(3) Women are strong, intelligent and assertive. In Black Panther black masculinity is not challenged by black femininity. The male characters express vulnerability – they cry, they show affection to women. In the council of elders, women are represented & play an equal role. The most intelligent character, who is a scientist is T’Challa’s younger sister Shuri. The leading general of Wakanda is Okoye (played by Danai Gurira) who ultimately brings peace by threatening to murder her lover W’Kabi, challenging the stereotype that women make their decisions emotionally.
(4) The film addresses colonialism and white supremacy. The black characters are allowed to express their fear and apprehension of white supremacy & colonialism in ways that are reflective and honest. There are parallels between the most important natural resource “vibranium” with Africa’s actual natural resources – gold, diamonds, etc. Check out this article 12 Ways To Be A White Ally, and this comprehensive tool with tips for being a Strong White Ally. I also wrote a blog about different actions that can be taken to combat racism here. Also if you are a parent, here is a curated list of books that you can read with your children to begin teaching them about racism.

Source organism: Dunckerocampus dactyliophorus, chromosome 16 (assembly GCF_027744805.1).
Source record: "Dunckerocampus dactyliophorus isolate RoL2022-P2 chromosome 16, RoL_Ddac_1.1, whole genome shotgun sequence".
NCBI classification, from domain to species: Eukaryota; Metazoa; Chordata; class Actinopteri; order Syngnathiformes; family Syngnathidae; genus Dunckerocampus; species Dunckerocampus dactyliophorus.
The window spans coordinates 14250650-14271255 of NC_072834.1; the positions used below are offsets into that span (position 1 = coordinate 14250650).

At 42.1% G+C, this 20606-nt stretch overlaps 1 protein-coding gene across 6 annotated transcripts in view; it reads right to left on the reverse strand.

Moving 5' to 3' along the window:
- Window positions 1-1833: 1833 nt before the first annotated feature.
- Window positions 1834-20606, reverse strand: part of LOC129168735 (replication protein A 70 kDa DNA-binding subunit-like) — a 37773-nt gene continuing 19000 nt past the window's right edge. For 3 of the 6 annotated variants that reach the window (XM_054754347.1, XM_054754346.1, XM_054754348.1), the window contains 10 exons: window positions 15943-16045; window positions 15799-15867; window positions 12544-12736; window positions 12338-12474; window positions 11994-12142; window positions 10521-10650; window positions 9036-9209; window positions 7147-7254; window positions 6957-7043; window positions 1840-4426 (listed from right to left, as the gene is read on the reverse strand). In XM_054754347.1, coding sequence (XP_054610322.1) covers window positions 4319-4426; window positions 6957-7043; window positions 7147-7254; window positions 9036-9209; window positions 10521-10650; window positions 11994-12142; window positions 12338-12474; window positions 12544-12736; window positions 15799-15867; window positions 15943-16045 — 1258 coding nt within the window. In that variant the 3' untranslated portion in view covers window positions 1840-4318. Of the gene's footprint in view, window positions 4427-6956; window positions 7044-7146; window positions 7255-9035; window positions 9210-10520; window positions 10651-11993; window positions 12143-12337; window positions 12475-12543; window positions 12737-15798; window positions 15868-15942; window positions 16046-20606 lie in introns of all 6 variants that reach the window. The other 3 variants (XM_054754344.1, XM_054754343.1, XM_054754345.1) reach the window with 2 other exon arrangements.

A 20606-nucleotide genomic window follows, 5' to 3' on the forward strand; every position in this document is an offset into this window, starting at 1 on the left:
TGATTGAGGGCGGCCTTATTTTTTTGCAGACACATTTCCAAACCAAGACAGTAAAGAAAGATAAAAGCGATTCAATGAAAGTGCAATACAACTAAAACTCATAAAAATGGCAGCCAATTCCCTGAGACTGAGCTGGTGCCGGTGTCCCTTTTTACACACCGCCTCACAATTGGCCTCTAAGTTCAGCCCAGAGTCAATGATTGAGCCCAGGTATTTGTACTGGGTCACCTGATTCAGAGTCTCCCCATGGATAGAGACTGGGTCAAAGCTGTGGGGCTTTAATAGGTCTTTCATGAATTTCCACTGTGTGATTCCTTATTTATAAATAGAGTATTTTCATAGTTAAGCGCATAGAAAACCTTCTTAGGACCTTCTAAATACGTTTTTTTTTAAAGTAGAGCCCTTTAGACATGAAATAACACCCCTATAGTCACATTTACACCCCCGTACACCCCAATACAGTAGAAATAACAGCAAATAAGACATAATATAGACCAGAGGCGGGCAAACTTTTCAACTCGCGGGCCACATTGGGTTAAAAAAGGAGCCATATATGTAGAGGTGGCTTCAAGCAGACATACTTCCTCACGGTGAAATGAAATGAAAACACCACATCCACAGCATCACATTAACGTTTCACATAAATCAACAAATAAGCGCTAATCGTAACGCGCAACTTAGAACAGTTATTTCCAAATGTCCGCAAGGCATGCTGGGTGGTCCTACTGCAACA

5) The black people in the film are diverse. There are those that live in the “urban” city of Wakanda, those that live in rural areas W’Kabi (played by Daniel Kaluuya) and M’Baku (played by Winston Duke) who lives in a snowy, mountainous area. Then of course you have Erik Killmonger who was an African raised in America.
(6) The tension between individualism and collectivism. T’challa has to wrestle with protecting the safety & security of Wakanda, vs. sharing resources and information for the black diaspora around the world.